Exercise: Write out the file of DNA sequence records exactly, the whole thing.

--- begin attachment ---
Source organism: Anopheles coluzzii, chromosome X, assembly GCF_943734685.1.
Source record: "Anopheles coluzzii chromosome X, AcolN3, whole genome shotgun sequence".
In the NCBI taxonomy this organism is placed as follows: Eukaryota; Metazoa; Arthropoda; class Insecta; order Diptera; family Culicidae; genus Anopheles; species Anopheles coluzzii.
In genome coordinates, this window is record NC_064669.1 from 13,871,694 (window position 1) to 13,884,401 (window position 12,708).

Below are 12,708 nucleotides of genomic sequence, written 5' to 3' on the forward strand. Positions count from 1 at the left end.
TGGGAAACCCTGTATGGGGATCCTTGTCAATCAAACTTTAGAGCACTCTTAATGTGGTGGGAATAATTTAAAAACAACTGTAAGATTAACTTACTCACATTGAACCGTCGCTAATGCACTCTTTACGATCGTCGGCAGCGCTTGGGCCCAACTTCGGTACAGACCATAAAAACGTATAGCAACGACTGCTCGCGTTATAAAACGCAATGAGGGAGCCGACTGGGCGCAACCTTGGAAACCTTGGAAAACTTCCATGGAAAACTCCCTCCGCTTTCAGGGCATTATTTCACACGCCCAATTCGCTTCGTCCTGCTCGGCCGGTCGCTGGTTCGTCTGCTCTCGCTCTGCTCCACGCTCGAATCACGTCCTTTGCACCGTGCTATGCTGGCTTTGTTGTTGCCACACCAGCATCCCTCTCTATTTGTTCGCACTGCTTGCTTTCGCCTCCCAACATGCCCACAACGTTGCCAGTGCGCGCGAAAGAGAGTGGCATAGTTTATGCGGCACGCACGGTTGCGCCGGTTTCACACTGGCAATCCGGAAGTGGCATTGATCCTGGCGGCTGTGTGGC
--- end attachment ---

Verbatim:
Source organism: Anopheles coluzzii, chromosome X, assembly GCF_943734685.1.
Source record: "Anopheles coluzzii chromosome X, AcolN3, whole genome shotgun sequence".
In the NCBI taxonomy this organism is placed as follows: Eukaryota; Metazoa; Arthropoda; class Insecta; order Diptera; family Culicidae; genus Anopheles; species Anopheles coluzzii.
In genome coordinates, this window is record NC_064669.1 from 13,871,694 (window position 1) to 13,884,401 (window position 12,708).

Below are 12,708 nucleotides of genomic sequence, written 5' to 3' on the forward strand. Positions count from 1 at the left end.
TGGGAAACCCTGTATGGGGATCCTTGTCAATCAAACTTTAGAGCACTCTTAATGTGGTGGGAATAATTTAAAAACAACTGTAAGATTAACTTACTCACATTGAACCGTCGCTAATGCACTCTTTACGATCGTCGGCAGCGCTTGGGCCCAACTTCGGTACAGACCATAAAAACGTATAGCAACGACTGCTCGCGTTATAAAACGCAATGAGGGAGCCGACTGGGCGCAACCTTGGAAACCTTGGAAAACTTCCATGGAAAACTCCCTCCGCTTTCAGGGCATTATTTCACACGCCCAATTCGCTTCGTCCTGCTCGGCCGGTCGCTGGTTCGTCTGCTCTCGCTCTGCTCCACGCTCGAATCACGTCCTTTGCACCGTGCTATGCTGGCTTTGTTGTTGCCACACCAGCATCCCTCTCTATTTGTTCGCACTGCTTGCTTTCGCCTCCCAACATGCCCACAACGTTGCCAGTGCGCGCGAAAGAGAGTGGCATAGTTTATGCGGCACGCACGGTTGCGCCGGTTTCACACTGGCAATCCGGAAGTGGCATTGATCCTGGCGGCTGTGTGGC